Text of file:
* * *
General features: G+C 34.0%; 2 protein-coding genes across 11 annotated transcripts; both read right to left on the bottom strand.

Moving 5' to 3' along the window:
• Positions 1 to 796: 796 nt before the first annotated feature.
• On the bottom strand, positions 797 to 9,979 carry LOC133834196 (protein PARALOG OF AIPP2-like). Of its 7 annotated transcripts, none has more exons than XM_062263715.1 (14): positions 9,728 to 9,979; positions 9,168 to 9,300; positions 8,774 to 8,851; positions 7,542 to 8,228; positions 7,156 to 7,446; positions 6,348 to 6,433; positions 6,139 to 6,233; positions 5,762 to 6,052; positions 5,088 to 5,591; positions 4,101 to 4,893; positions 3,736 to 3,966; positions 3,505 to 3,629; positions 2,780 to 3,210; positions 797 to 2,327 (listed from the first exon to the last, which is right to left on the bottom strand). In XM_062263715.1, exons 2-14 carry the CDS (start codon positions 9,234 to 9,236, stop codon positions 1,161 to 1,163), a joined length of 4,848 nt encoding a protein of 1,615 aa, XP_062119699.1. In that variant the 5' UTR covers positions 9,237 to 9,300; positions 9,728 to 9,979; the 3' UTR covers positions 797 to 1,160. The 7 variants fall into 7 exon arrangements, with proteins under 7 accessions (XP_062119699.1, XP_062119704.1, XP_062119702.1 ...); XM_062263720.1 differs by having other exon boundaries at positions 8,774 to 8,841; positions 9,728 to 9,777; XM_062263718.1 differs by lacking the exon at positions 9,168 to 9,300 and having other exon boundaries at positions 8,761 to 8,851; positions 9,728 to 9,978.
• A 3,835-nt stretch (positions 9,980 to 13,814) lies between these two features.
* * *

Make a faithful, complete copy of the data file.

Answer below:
General features: G+C 34.0%; 2 protein-coding genes across 11 annotated transcripts; both read right to left on the bottom strand.

Moving 5' to 3' along the window:
• Positions 1 to 796: 796 nt before the first annotated feature.
• On the bottom strand, positions 797 to 9,979 carry LOC133834196 (protein PARALOG OF AIPP2-like). Of its 7 annotated transcripts, none has more exons than XM_062263715.1 (14): positions 9,728 to 9,979; positions 9,168 to 9,300; positions 8,774 to 8,851; positions 7,542 to 8,228; positions 7,156 to 7,446; positions 6,348 to 6,433; positions 6,139 to 6,233; positions 5,762 to 6,052; positions 5,088 to 5,591; positions 4,101 to 4,893; positions 3,736 to 3,966; positions 3,505 to 3,629; positions 2,780 to 3,210; positions 797 to 2,327 (listed from the first exon to the last, which is right to left on the bottom strand). In XM_062263715.1, exons 2-14 carry the CDS (start codon positions 9,234 to 9,236, stop codon positions 1,161 to 1,163), a joined length of 4,848 nt encoding a protein of 1,615 aa, XP_062119699.1. In that variant the 5' UTR covers positions 9,237 to 9,300; positions 9,728 to 9,979; the 3' UTR covers positions 797 to 1,160. The 7 variants fall into 7 exon arrangements, with proteins under 7 accessions (XP_062119699.1, XP_062119704.1, XP_062119702.1 ...); XM_062263720.1 differs by having other exon boundaries at positions 8,774 to 8,841; positions 9,728 to 9,777; XM_062263718.1 differs by lacking the exon at positions 9,168 to 9,300 and having other exon boundaries at positions 8,761 to 8,851; positions 9,728 to 9,978.
• A 3,835-nt stretch (positions 9,980 to 13,814) lies between these two features.